Let’s say (hypothetically) that someone is attending a concert at a major venue (like, for example, Orchestra Hall) and sending an occasional text on his (or her) iPhone. You know—a few words to a friend elsewhere in the house about getting together after the show, perhaps a tweet or a fb status update. Isn’t that what people do these days? The sound is off, the brightness on the screen is dialed way down, and the girl (uh, guy) is very discreet.
Nevertheless, during intermission, an usher beelines to that row and demands to know who’s been text messaging during the concert. “Were you sending text messages?” she asks the people in the seats at the end. “Did you know who was sending text messages? Someone was sending text messages from this row.” The purported texter, seated further down the row, is not asked directly and avoids eye contact. The usher moves on to the next row toward the stage, then the next, where someone tattles on the person sitting in front of her. Nice.
So what we all want to know, in case this should ever happen to any of us, is: What’s the policy? The FAQ on the venue's website says “We ask that all paging devices, cellular phones and signal watches be turned OFF during the performance as a courtesy to others.” I’m assuming that’s because of the annoying noises they emit.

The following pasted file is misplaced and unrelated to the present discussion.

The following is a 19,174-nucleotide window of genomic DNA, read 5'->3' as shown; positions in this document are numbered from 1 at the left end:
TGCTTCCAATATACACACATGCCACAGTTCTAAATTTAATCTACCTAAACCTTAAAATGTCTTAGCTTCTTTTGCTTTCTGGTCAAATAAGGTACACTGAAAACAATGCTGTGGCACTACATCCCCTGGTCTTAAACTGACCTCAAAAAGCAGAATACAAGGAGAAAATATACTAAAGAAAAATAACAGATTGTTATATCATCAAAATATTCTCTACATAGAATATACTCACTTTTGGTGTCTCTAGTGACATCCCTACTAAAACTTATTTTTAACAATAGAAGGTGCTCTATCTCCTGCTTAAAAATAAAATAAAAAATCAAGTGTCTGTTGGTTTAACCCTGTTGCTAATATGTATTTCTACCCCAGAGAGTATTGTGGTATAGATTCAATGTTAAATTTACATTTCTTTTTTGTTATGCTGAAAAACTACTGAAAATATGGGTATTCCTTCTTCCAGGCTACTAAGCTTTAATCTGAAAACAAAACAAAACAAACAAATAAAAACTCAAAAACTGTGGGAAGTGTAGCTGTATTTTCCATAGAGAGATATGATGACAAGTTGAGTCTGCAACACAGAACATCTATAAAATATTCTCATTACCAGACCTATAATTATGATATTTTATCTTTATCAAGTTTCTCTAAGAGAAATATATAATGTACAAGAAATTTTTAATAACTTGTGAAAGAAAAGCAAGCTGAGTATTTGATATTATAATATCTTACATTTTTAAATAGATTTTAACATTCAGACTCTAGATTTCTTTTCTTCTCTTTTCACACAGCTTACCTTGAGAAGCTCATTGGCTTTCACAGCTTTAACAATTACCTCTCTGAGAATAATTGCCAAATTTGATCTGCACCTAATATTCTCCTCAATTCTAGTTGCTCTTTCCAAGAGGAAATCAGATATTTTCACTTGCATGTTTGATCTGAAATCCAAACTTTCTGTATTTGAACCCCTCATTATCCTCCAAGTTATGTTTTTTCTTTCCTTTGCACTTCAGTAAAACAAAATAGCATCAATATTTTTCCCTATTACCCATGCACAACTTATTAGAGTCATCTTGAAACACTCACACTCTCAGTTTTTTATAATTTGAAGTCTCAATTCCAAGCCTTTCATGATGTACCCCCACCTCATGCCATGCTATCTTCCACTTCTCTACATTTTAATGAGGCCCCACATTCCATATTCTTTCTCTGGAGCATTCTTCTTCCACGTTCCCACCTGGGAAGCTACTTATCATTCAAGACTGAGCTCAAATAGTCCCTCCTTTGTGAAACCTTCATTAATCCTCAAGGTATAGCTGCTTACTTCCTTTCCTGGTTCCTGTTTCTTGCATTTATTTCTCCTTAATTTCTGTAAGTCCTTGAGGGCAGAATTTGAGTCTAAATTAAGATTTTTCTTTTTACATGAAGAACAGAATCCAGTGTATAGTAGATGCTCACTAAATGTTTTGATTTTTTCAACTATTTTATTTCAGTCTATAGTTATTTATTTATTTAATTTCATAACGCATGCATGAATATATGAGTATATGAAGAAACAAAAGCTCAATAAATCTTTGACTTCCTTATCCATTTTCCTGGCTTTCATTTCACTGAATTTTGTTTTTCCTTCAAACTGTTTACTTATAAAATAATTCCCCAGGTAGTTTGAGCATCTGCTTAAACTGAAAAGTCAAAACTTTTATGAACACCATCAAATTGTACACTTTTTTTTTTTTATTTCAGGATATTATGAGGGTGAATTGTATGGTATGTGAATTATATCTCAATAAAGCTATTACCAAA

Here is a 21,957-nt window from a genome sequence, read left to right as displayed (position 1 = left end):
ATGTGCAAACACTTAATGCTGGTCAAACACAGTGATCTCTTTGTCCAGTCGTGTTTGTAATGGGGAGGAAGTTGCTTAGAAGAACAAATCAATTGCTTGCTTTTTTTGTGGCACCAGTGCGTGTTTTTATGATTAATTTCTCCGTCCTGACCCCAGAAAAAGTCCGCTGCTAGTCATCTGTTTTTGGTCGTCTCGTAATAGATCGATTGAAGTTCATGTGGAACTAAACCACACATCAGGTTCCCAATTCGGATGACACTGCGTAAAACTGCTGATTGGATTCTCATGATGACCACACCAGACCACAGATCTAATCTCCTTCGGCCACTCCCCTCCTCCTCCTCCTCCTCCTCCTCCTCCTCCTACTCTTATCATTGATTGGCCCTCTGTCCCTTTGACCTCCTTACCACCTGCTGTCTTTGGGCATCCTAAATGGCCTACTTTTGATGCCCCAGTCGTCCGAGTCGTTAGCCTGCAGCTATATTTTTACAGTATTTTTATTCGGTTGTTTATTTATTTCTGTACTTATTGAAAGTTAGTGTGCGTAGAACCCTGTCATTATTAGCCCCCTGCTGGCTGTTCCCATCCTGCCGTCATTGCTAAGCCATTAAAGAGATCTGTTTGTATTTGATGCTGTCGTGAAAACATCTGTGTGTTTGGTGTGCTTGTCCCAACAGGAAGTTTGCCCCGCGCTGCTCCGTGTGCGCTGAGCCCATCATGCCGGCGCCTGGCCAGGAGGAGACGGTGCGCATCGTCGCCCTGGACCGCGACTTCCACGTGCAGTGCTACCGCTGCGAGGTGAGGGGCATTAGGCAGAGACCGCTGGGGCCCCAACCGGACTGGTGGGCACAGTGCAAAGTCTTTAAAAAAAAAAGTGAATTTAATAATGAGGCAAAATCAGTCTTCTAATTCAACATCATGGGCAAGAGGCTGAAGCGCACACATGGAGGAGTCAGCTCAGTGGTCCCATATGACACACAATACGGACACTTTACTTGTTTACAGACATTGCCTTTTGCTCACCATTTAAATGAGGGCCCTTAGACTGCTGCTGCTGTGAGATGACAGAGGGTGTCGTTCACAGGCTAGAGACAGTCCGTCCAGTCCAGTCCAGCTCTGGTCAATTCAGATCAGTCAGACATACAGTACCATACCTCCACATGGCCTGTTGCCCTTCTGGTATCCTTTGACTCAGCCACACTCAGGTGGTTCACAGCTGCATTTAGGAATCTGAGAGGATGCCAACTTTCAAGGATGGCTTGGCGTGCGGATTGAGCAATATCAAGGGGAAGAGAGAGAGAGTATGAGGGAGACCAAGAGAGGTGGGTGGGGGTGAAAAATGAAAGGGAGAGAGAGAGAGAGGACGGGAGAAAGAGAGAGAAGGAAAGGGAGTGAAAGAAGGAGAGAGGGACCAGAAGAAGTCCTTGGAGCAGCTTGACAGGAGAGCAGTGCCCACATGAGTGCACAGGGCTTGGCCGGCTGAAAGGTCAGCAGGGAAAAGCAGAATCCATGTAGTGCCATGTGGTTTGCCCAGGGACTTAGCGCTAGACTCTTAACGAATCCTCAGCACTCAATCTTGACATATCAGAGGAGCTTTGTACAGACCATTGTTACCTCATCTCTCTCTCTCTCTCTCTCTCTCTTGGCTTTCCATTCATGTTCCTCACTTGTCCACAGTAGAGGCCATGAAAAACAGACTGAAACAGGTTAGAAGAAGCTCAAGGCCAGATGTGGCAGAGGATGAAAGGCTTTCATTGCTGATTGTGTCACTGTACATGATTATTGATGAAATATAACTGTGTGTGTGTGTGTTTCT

But texting is silent. Who cares if someone texts? Have people complained about the glow of cellphone screens, or the delicate dance of fingers on the keys? Is either more annoying than the person with huge hair in the seat in front of you, or the stinky person to your left, or the serial cougher behind you, or the scratcher, or the person with the whistle so piercing it’s an ice pick in your brain?
Banning beeps and ringtones makes sense. Nixing texting, not so much.